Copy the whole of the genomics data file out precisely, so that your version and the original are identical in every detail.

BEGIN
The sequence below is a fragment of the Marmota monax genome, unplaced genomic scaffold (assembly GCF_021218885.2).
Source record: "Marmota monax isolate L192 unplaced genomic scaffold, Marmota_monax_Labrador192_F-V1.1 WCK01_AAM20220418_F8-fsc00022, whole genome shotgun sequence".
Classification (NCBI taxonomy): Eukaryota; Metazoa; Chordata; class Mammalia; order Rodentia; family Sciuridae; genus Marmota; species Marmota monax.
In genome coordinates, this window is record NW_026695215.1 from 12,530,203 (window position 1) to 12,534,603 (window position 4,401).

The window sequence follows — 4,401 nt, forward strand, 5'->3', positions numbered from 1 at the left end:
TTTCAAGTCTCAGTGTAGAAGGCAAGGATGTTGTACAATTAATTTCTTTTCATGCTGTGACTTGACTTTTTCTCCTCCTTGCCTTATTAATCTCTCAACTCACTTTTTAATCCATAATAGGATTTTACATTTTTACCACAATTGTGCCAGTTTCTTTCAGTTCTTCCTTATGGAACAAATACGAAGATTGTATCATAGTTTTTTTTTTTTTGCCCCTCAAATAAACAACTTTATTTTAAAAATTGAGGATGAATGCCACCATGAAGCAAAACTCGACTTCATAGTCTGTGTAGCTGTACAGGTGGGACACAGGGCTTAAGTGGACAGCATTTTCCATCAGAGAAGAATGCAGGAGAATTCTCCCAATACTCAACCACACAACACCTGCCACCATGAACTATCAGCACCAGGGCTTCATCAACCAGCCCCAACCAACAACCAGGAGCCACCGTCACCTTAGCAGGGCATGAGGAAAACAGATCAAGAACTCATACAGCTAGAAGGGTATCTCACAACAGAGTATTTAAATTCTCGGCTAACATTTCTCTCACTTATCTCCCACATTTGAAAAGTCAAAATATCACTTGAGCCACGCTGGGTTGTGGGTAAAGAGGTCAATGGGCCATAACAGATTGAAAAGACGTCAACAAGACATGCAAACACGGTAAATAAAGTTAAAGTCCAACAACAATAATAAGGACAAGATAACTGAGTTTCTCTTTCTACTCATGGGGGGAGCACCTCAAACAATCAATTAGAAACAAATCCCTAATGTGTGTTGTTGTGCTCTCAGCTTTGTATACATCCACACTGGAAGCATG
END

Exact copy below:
The sequence below is a fragment of the Marmota monax genome, unplaced genomic scaffold (assembly GCF_021218885.2).
Source record: "Marmota monax isolate L192 unplaced genomic scaffold, Marmota_monax_Labrador192_F-V1.1 WCK01_AAM20220418_F8-fsc00022, whole genome shotgun sequence".
Classification (NCBI taxonomy): Eukaryota; Metazoa; Chordata; class Mammalia; order Rodentia; family Sciuridae; genus Marmota; species Marmota monax.
In genome coordinates, this window is record NW_026695215.1 from 12,530,203 (window position 1) to 12,534,603 (window position 4,401).

The window sequence follows — 4,401 nt, forward strand, 5'->3', positions numbered from 1 at the left end:
TTTCAAGTCTCAGTGTAGAAGGCAAGGATGTTGTACAATTAATTTCTTTTCATGCTGTGACTTGACTTTTTCTCCTCCTTGCCTTATTAATCTCTCAACTCACTTTTTAATCCATAATAGGATTTTACATTTTTACCACAATTGTGCCAGTTTCTTTCAGTTCTTCCTTATGGAACAAATACGAAGATTGTATCATAGTTTTTTTTTTTTTGCCCCTCAAATAAACAACTTTATTTTAAAAATTGAGGATGAATGCCACCATGAAGCAAAACTCGACTTCATAGTCTGTGTAGCTGTACAGGTGGGACACAGGGCTTAAGTGGACAGCATTTTCCATCAGAGAAGAATGCAGGAGAATTCTCCCAATACTCAACCACACAACACCTGCCACCATGAACTATCAGCACCAGGGCTTCATCAACCAGCCCCAACCAACAACCAGGAGCCACCGTCACCTTAGCAGGGCATGAGGAAAACAGATCAAGAACTCATACAGCTAGAAGGGTATCTCACAACAGAGTATTTAAATTCTCGGCTAACATTTCTCTCACTTATCTCCCACATTTGAAAAGTCAAAATATCACTTGAGCCACGCTGGGTTGTGGGTAAAGAGGTCAATGGGCCATAACAGATTGAAAAGACGTCAACAAGACATGCAAACACGGTAAATAAAGTTAAAGTCCAACAACAATAATAAGGACAAGATAACTGAGTTTCTCTTTCTACTCATGGGGGGAGCACCTCAAACAATCAATTAGAAACAAATCCCTAATGTGTGTTGTTGTGCTCTCAGCTTTGTATACATCCACACTGGAAGCATG